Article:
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dc.contributor.authorTeixeira Nunes, MR
dc.contributor.authorFaria, NR
dc.contributor.authorde Vasconcelos, JM
dc.contributor.authorGolding, N
dc.contributor.authorKraemer, MUG
dc.contributor.authorde Oliveira, LF
dc.contributor.authorda Silva Azevedo, RDS
dc.contributor.authorAndrade da Silva, DE
dc.contributor.authorPinto da Silva, EV
dc.contributor.authorda Silva, SP
dc.contributor.authorCarvalho, VL
dc.contributor.authorCoelho, GE
dc.contributor.authorRibeiro Cruz, AC
dc.contributor.authorRodrigues, SG
dc.contributor.authorda Silva Goncalves Vianez, JL
dc.contributor.authorDiniz Nunes, BT
dc.contributor.authorCardoso, JF
dc.contributor.authorTesh, RB
dc.contributor.authorHay, SI
dc.contributor.authorPybus, OG
dc.contributor.authorda Costa Vasconcelos, PF
dc.date.accessioned2020-12-22T03:58:22Z
dc.date.available2020-12-22T03:58:22Z
dc.date.issued2015-04-30
dc.identifierpii: 10.1186/s12916-015-0348-x
dc.identifier.citationTeixeira Nunes, M. R., Faria, N. R., de Vasconcelos, J. M., Golding, N., Kraemer, M. U. G., de Oliveira, L. F., da Silva Azevedo, R. D. S., Andrade da Silva, D. E., Pinto da Silva, E. V., da Silva, S. P., Carvalho, V. L., Coelho, G. E., Ribeiro Cruz, A. C., Rodrigues, S. G., da Silva Goncalves Vianez, J. L., Diniz Nunes, B. T., Cardoso, J. F., Tesh, R. B., Hay, S. I. ,... da Costa Vasconcelos, P. F. (2015). Emergence and potential for spread of Chikungunya virus in Brazil. BMC MEDICINE, 13 (1), https://doi.org/10.1186/s12916-015-0348-x.
dc.identifier.issn1741-7015
dc.identifier.urihttp://hdl.handle.net/11343/257969
dc.description.abstractBACKGROUND: In December 2013, an outbreak of Chikungunya virus (CHIKV) caused by the Asian genotype was notified in the Caribbean. The outbreak has since spread to 38 regions in the Americas. By September 2014, the first autochthonous CHIKV infections were confirmed in Oiapoque, North Brazil, and in Feira de Santana, Northeast Brazil. METHODS: We compiled epidemiological and clinical data on suspected CHIKV cases in Brazil and polymerase-chain-reaction-based diagnostic was conducted on 68 serum samples from patients with symptom onset between April and September 2014. Two imported and four autochthonous cases were selected for virus propagation, RNA isolation, full-length genome sequencing, and phylogenetic analysis. We then followed CDC/PAHO guidelines to estimate the risk of establishment of CHIKV in Brazilian municipalities. RESULTS: We detected 41 CHIKV importations and 27 autochthonous cases in Brazil. Epidemiological and phylogenetic analyses indicated local transmission of the Asian CHIKV genotype in Oiapoque. Unexpectedly, we also discovered that the ECSA genotype is circulating in Feira de Santana. The presumed index case of the ECSA genotype was an individual who had recently returned from Angola and developed symptoms in Feira de Santana. We estimate that, if CHIKV becomes established in Brazil, transmission could occur in 94% of municipalities in the country and provide maps of the risk of importation of each strain of CHIKV in Brazil. CONCLUSIONS: The etiological strains associated with the early-phase CHIKV outbreaks in Brazil belong to the Asian and ECSA genotypes. Continued surveillance and vector mitigation strategies are needed to reduce the future public health impact of CHIKV in the Americas.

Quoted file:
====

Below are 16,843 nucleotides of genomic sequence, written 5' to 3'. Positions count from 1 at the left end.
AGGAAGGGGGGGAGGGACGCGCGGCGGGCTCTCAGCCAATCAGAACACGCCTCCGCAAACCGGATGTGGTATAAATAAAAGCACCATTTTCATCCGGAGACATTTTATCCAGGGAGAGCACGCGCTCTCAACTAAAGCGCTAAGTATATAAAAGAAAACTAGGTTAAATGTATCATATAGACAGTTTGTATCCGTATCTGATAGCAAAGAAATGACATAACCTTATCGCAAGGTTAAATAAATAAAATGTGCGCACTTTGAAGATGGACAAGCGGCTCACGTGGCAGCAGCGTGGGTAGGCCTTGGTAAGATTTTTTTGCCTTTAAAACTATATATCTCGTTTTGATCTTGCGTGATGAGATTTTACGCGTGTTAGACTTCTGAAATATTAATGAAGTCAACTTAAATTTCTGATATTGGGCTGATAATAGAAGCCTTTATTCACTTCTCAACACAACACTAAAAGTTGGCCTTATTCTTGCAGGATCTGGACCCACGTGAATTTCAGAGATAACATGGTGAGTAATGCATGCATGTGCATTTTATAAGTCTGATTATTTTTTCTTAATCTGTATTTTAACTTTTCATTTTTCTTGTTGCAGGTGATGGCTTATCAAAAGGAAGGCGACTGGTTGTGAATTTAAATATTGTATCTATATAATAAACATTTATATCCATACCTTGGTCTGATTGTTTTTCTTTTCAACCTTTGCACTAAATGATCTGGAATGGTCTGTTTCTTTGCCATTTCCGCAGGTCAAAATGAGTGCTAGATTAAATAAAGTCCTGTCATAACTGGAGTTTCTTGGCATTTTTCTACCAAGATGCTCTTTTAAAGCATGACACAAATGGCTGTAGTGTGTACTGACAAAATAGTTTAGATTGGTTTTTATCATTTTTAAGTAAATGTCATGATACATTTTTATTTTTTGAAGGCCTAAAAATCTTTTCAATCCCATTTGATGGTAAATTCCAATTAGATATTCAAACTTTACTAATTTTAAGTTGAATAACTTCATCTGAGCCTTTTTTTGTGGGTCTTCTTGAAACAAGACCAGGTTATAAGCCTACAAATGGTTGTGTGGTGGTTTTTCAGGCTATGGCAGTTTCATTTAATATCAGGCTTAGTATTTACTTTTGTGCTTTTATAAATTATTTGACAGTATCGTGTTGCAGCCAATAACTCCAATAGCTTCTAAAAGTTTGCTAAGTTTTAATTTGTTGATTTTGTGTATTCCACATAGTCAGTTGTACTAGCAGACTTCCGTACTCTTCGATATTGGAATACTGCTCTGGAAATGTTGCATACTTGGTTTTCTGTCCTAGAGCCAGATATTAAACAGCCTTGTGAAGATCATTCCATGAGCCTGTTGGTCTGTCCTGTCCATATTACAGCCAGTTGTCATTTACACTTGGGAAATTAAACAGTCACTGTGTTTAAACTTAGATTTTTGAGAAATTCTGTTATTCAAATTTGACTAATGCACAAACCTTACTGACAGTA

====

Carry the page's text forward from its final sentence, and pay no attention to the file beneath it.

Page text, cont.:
dc.languageEnglish
dc.publisherBMC
dc.rights.urihttps://creativecommons.org/licenses/by/4.0
dc.titleEmergence and potential for spread of Chikungunya virus in Brazil
dc.typeJournal Article
dc.identifier.doi10.1186/s12916-015-0348-x
melbourne.affiliation.departmentSchool of BioSciences
melbourne.source.titleBMC Medicine
melbourne.source.volume13
melbourne.source.issue1
dc.rights.licenseCC BY
melbourne.elementsid1182986
melbourne.contributor.authorGolding, Nicholas
dc.identifier.eissn1741-7015
melbourne.accessrightsOpen Access


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